by Leslie Ferrin, director, Ferrin Contemporary, specialist in ceramics from 1950 to the present.

Auction Records Matter
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Michael Lucero lot #110

For both artists and collectors who are afraid of what happens to their collections when “the kids don’t want it” or are considering “lightening their load” by de-accessioning artworks through public auction, the results from two estate auctions this spring indicate that to do so successfully, the auction houses need help. Two collections, passionately acquired and left to their families to disperse, ended up in two different auction houses in the last two months, with mixed results. While they did achieve the goal of getting the estates sold, these collections were subjected to a variety of avoidable and unfortunate outcomes. Besides generating funds from the sale for the estates and emptying the houses, new public records were established from prices realized during these sales.  These records will now be used to establish values for insurance, replacement, and estimates for future sales and have important implications for the artists and collectors who are still actively creating and buying.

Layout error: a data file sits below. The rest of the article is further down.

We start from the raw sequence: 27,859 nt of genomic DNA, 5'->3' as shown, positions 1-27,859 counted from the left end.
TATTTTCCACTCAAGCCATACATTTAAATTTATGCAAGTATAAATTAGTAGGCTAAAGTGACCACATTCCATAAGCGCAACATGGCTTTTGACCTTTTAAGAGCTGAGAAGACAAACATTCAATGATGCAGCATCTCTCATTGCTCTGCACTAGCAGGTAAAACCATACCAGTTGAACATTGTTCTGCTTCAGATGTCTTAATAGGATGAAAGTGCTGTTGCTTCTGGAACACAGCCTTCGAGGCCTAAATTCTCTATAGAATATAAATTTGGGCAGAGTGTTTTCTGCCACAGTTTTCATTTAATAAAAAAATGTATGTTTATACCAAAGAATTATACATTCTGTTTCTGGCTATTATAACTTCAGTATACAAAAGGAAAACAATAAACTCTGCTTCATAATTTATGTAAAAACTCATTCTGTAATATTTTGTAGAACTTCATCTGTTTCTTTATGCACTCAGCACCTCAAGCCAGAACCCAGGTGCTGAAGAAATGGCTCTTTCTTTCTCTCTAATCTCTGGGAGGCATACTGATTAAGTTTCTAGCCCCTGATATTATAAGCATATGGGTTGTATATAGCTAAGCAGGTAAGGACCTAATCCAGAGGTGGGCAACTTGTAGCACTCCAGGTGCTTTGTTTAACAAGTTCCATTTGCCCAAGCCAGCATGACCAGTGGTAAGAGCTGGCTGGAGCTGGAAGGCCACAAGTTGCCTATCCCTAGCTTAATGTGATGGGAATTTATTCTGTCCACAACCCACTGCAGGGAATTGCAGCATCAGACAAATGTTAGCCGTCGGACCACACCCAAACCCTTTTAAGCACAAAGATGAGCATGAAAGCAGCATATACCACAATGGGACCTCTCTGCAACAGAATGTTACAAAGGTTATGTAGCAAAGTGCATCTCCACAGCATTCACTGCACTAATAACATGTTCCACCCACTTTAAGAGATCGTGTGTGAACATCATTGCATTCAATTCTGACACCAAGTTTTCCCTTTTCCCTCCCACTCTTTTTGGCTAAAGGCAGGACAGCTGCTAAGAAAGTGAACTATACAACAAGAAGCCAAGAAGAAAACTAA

“More than 20 auction records were attained during the five-hour sale, artfixdaily, April 19, 2016

For artists whose works are being sold for the first time on the secondary market, it is indeed the wild-west era.  After the Fire & Form: Fine Art and Ceramics, Part 1 sale, Artfix Daily reported that: “More than 20 auction records were attained during the five-hour sale, with competitive bidding in a full auction room, online, and on the phones.” However and despite the appearance of success, these new public records are now available for the next auctioneer, appraiser, and potential buyers to inform their buying decisions, estimates, and for appraisals for tax purposes for museum donations. The “20 records attained” is not so much a measure of success as it is a statement about the lack of public records for many artists offered in these two estate sales, as their artwork had never been through a public auction and these are their first and only public records.

When Records Beget Records